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  • Chris Anderson: The rights of citizens,

  • the future of the Internet.

  • So I would like to welcome to the TED stage

  • the man behind those revelations,

  • Ed Snowden.

  • (Applause)

  • Ed is in a remote location somewhere in Russia

  • controlling this bot from his laptop,

  • so he can see what the bot can see.

  • Ed, welcome to the TED stage.

  • What can you see, as a matter of fact?

  • Edward Snowden: Ha, I can see everyone.

  • This is amazing.

  • (Laughter)

  • CA: Ed, some questions for you.

  • You've been called many things

  • in the last few months.

  • You've been called a whistleblower, a traitor,

  • a hero.

  • What words would you describe yourself with?

  • ES: You know, everybody who is involved

  • with this debate

  • has been struggling over me and my personality

  • and how to describe me.

  • But when I think about it,

  • this isn't the question that we should be struggling with.

  • Who I am really doesn't matter at all.

  • If I'm the worst person in the world,

  • you can hate me and move on.

  • What really matters here are the issues.

  • What really matters here is the kind of government we want,

  • the kind of Internet we want,

  • the kind of relationship between people

  • and societies.

  • And that's what I'm hoping the debate will move towards,

  • and we've seen that increasing over time.

  • If I had to describe myself,

  • I wouldn't use words like "hero."

  • I wouldn't use "patriot," and I wouldn't use "traitor."

  • I'd say I'm an American and I'm a citizen,

  • just like everyone else.

  • CA: So just to give some context

  • for those who don't know the whole story --

  • (Applause) —

  • this time a year ago, you were stationed in Hawaii

  • working as a consultant to the NSA.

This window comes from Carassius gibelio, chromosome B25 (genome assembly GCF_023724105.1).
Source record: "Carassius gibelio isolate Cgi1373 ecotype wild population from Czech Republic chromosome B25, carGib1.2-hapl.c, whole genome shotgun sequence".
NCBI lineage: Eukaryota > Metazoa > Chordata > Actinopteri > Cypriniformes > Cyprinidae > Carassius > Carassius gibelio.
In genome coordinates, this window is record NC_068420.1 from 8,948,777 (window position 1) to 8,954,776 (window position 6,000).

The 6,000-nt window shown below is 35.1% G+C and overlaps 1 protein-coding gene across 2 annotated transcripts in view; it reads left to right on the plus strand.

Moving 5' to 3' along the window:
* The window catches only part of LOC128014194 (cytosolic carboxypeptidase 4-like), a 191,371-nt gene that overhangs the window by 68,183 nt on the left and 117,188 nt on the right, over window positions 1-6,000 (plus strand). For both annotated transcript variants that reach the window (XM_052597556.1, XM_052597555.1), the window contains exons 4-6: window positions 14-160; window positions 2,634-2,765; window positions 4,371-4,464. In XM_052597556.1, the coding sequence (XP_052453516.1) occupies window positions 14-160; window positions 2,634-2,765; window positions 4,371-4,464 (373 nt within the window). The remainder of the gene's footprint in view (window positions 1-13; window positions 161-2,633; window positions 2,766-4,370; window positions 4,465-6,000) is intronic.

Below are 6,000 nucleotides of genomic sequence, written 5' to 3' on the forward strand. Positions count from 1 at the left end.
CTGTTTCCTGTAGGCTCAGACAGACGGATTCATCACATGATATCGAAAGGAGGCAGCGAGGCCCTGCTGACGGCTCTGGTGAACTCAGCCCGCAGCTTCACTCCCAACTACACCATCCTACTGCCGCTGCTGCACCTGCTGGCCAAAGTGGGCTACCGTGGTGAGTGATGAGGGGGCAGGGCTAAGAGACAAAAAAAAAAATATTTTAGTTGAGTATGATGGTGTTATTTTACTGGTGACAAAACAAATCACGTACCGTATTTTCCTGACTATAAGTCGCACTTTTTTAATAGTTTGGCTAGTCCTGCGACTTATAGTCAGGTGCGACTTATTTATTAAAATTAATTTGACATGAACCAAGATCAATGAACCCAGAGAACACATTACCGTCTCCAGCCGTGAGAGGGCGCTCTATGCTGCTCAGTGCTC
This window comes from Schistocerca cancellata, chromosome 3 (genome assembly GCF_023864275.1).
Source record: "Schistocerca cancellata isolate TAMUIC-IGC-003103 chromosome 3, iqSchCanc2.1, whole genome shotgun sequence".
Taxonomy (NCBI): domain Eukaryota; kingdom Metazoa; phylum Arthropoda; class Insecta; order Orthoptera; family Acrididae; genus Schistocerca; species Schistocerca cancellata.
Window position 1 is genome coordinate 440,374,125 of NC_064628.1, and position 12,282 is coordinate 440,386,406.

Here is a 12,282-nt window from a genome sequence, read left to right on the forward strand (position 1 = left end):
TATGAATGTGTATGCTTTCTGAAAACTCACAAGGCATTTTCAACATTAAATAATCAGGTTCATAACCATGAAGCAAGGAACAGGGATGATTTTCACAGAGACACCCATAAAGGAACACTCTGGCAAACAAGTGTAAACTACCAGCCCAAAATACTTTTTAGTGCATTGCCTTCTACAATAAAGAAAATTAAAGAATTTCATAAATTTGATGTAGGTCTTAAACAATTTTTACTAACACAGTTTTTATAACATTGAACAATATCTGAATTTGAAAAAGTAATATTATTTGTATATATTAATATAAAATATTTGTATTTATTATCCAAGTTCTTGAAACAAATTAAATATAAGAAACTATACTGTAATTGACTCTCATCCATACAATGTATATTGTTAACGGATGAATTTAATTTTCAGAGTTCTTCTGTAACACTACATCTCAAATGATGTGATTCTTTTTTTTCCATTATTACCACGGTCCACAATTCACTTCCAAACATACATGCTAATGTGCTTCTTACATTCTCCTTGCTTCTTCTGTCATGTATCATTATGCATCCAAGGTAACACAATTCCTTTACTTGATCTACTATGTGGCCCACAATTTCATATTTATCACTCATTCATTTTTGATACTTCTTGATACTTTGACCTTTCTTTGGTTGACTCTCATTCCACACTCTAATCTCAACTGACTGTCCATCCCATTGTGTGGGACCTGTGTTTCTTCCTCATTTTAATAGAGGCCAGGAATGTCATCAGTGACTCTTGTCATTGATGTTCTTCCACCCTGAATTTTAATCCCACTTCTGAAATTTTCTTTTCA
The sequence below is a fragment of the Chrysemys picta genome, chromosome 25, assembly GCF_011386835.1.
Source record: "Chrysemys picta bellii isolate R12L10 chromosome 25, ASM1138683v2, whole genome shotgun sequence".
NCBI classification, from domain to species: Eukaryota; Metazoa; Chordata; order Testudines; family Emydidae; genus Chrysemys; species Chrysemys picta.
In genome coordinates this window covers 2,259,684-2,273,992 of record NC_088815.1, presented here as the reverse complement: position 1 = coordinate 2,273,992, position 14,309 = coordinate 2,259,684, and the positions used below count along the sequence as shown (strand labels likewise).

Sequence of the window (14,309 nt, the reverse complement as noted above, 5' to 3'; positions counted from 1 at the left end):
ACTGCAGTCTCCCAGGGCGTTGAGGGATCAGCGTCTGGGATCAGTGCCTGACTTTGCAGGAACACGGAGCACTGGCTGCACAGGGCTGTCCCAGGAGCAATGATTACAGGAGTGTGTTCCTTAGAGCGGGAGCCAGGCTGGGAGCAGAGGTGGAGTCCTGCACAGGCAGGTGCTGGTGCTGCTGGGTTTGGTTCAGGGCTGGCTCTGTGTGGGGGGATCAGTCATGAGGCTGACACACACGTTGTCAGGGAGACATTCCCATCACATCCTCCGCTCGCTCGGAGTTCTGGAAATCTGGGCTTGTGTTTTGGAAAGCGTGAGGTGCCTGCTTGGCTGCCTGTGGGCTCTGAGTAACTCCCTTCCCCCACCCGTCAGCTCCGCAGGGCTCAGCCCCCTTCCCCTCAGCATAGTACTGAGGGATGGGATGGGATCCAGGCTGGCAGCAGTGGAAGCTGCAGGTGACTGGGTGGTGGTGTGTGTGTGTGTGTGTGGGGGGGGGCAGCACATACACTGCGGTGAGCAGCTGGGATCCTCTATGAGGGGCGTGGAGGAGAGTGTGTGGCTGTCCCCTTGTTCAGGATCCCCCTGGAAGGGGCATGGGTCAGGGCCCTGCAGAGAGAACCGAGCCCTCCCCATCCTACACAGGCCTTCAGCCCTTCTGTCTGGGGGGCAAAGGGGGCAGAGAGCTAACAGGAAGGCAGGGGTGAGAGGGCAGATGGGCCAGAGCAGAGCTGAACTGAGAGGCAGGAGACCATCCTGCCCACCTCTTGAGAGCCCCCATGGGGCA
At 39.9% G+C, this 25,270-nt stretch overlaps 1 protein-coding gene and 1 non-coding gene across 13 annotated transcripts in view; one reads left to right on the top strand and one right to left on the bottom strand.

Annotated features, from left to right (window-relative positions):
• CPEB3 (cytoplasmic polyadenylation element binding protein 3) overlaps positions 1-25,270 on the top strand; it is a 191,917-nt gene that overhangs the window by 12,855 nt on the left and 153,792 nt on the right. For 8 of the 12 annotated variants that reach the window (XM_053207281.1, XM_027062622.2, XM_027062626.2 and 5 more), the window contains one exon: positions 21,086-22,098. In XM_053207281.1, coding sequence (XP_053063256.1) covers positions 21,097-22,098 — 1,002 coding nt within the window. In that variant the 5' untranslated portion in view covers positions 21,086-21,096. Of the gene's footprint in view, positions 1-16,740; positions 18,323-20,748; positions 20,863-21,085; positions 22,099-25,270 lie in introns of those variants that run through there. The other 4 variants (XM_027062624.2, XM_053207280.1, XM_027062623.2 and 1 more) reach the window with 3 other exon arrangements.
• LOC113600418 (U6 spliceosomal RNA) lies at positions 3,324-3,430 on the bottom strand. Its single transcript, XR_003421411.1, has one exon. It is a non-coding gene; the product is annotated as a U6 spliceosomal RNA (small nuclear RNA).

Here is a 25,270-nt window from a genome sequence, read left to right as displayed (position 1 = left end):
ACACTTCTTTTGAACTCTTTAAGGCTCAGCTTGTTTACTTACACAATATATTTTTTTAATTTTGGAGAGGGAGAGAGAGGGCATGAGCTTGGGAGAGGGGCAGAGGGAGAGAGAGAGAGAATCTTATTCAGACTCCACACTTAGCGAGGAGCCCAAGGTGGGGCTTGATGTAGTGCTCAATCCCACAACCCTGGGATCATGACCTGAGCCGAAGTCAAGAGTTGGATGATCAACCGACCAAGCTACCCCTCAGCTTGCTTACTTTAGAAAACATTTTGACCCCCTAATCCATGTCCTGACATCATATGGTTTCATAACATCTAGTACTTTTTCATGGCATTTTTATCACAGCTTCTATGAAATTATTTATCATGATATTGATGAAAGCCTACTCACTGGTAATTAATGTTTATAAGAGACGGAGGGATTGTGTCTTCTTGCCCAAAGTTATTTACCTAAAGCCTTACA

• As a sysadmin, you had access

  • to their systems,

  • and you began revealing certain classified documents

  • to some handpicked journalists

  • leading the way to June's revelations.

  • Now, what propelled you to do this?

  • ES: You know,

  • when I was sitting in Hawaii,

  • and the years before, when I was working in the intelligence community,

  • I saw a lot of things that had disturbed me.

  • We do a lot of good things in the intelligence community,

  • things that need to be done,

  • and things that help everyone.

  • But there are also things that go too far.

  • There are things that shouldn't be done,

  • and decisions that were being made in secret

  • without the public's awareness,

  • without the public's consent,

  • and without even our representatives in government

  • having knowledge of these programs.

  • When I really came to struggle with these issues,

  • I thought to myself,

  • how can I do this in the most responsible way,

  • that maximizes the public benefit

  • while minimizing the risks?

  • And out of all the solutions that I could come up with,

  • out of going to Congress,

  • when there were no laws,

  • there were no legal protections

  • for a private employee,

  • a contractor in intelligence like myself,

  • there was a risk that I would be buried along with the information

  • and the public would never find out.

  • But the First Amendment of the United States Constitution

  • guarantees us a free press for a reason,

  • and that's to enable an adversarial press,

  • to challenge the government,

  • but also to work together with the government,

  • to have a dialogue and debate about how we can

  • inform the public about matters of vital importance

  • without putting our national security at risk.